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HVK Archives: Victims of History - (How Japan is made to apologise)

Victims of History - (How Japan is made to apologise) - Time

Irene M Kunii, and two others. ()
17 June 1996

This article explains in graphic details of the apology
is demanded for past mistakes. It to be seen in the way
accusations are made Hindus when they seek similar .
These accusations are a habit even the western media and
academics. It needs to remembered that apology of Nazi
crimes are by the present day Germany.

Title : Victims of History
Author : Irene M Kunii, and two others.
Publication : Time
Date : June 17, 1996

At 15, Kim Sang Hee was plucked by the Japanese
Imperial Army from her home in Taegu and transported to
a "comfort station", the euphemism for one of the mili-
tary brothels at which more than 100,000 women - from
Korea, China and other Asian nations - were forced to
provide sex for Japan's overseas soldiers during the
World War II. For eight years, until the war's end in
1945, she granted her so-called comforts on command,
and a half-century later is demanding a different
kind of comfort in return: both compensation and an
apology from a Japanese government that claims to be

But Kim, now a fragile 73, received scant satis-
faction last week when Japanese Diet member Tadashi Ita-
gaki, himself a war veteran, accused her in a face-to-
face encounter in Tokyo of exaggerating her claim of
being a sex slave. The unsympathetic legislator, the
son of a war minister whom many hold responsible
for stepping up the comfort-woman program in the
late 1930s, challenged: "You weren't' paid anything
in your eight years?" Retorted an angry Kim: "How
can you ask someone who's been through life and
death if what she says is true or not? After you de-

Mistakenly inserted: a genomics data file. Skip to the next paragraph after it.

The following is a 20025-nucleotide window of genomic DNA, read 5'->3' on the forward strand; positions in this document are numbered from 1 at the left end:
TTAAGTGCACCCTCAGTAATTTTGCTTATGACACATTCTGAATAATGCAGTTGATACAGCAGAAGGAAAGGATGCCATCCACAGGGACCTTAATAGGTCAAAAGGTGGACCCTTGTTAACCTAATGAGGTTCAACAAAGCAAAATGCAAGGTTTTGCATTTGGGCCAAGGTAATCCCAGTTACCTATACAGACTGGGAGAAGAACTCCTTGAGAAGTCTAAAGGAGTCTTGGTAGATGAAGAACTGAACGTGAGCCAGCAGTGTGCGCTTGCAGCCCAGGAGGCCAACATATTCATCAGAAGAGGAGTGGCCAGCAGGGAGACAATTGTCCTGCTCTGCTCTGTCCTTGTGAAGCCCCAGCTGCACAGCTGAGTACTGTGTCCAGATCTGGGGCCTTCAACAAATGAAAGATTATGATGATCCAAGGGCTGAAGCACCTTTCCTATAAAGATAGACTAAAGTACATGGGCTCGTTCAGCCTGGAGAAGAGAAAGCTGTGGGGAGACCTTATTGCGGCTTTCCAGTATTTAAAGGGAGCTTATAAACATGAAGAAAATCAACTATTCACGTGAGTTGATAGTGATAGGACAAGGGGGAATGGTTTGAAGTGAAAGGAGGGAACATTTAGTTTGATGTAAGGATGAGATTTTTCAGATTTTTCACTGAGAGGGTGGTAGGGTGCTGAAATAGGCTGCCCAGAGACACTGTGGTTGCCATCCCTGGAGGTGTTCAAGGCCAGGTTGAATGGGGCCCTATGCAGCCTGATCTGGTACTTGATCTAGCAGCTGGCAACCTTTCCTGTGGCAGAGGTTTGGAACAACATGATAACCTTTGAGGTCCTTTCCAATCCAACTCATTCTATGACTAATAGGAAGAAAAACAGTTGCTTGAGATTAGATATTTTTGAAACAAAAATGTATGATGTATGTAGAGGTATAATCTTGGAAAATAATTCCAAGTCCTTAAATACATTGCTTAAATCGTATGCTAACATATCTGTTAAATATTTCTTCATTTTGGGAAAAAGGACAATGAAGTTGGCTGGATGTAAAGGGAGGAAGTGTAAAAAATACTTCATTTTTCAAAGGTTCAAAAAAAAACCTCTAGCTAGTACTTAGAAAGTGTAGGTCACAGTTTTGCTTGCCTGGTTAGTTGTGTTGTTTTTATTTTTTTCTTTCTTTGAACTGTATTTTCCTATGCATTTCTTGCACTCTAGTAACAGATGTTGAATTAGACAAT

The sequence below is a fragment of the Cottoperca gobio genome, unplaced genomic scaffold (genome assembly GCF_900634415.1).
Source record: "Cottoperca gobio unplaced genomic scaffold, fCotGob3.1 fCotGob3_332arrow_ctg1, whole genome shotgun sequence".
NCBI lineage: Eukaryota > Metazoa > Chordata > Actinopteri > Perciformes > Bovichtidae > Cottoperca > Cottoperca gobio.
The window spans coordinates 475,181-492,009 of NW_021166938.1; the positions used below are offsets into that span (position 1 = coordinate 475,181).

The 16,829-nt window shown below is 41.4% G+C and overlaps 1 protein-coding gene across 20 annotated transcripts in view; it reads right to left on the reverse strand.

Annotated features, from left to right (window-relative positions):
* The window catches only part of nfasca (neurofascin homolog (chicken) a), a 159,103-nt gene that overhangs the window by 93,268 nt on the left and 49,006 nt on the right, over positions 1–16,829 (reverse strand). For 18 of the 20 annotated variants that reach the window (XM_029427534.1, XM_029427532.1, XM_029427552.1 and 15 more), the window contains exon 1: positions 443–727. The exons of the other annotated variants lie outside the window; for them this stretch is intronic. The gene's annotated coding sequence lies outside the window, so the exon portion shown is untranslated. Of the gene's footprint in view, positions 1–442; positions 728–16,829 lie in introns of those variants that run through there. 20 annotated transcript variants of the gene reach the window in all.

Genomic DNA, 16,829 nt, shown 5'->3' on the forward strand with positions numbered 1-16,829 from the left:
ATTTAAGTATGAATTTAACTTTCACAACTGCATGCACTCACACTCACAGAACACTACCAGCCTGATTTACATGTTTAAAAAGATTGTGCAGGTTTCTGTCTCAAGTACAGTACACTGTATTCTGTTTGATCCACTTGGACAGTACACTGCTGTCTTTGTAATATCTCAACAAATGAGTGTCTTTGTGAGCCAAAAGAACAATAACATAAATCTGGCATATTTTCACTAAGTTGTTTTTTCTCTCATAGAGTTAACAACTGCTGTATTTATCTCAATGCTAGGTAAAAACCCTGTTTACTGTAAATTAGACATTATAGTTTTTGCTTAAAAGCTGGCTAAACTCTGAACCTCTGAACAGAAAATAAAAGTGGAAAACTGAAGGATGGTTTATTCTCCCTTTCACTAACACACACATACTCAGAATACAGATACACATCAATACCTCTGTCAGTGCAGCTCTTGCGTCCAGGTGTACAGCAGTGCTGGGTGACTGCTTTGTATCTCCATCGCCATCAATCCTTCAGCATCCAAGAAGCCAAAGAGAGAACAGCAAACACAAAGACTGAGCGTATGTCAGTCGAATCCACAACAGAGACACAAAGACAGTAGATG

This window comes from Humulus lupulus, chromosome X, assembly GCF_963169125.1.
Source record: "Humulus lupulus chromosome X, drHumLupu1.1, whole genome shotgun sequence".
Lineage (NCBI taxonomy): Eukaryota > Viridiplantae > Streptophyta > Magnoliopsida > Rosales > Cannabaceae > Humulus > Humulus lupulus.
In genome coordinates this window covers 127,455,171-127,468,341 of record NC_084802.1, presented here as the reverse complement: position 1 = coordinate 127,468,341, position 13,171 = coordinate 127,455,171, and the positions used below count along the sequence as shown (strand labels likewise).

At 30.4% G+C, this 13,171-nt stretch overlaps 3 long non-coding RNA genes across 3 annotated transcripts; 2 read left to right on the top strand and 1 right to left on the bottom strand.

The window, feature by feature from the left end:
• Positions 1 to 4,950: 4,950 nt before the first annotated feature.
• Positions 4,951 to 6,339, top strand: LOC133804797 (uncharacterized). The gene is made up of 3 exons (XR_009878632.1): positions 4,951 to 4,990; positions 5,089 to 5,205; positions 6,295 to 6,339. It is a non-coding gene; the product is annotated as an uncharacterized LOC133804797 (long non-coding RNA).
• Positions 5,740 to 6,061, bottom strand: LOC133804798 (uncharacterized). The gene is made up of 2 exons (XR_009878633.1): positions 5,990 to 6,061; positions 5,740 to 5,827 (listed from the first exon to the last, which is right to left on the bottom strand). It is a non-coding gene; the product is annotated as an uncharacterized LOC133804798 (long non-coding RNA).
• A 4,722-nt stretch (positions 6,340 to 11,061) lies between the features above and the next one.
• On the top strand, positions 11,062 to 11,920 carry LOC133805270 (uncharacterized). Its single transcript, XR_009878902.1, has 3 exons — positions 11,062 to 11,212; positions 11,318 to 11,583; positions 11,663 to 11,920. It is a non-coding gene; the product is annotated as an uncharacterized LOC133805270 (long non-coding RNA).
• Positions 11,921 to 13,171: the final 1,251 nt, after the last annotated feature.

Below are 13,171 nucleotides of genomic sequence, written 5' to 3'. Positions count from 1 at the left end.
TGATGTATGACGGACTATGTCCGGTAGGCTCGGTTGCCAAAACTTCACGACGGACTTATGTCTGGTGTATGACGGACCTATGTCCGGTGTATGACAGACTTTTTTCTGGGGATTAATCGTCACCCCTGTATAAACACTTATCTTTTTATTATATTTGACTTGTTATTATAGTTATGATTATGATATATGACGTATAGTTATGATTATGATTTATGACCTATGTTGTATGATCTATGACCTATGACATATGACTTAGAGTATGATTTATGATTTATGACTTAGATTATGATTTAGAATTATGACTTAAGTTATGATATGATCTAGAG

filed my body on the battlefield, are you trying to de-
file my soul 50 years later? I was never paid any-

That exchange wound up on the pages of Japanese
newspapers and on South Korean television, demonstrating
anew the tortures Japan suffers - and is willing to
inflict - in its ambivalent attempt to own up to its
wartime past. The government has organized compensa-
tion packages for some of the former "comfort women",
money raised entirely from private sources, and the
modest amounts were announced on the day of Kim's
encounter with Itagaki. Earlier on the same day,
116 legislators from the Liberal Democratic Party,
the dominant coalition partner, formed a league to
criticize school textbooks that portray the army
negatively, specifically calling for the deletion
of all references to the comfort women. The group's
chairman, former Cabinet Minister Seisuke Okuno, told a
press conference that the women in question were just
plain laborers in the world's oldest profession. "The
Japanese forces may have arranged to transfer them to
their jobs on the war front," suggested Okuno, "but
didn't force them to go."

The records don't back up Okuno; nor do ordinary
Japanese, many of whom were dismayed by the week's
events. Prime Minister Ryutaro Hashimoto was caught
between public opinion and his conservative party.
Just hours before he released details on compensation
packages for comfort women, Okuno announced the for-

mation of his group, and the timing was a message:
the rightists are against government payments and,
more important, any kind of apology. "They want every-
one to know that they are opposed," says Chuo Univer-
sity historian Yoshiaki Yoshimi, who in 1992 disclosed
the first documentary evidence of comfort women.

Neither the tenuous government of Hashimoto
nor the tens of thousands of elderly and often
impoverished former sex slaves can expect an early or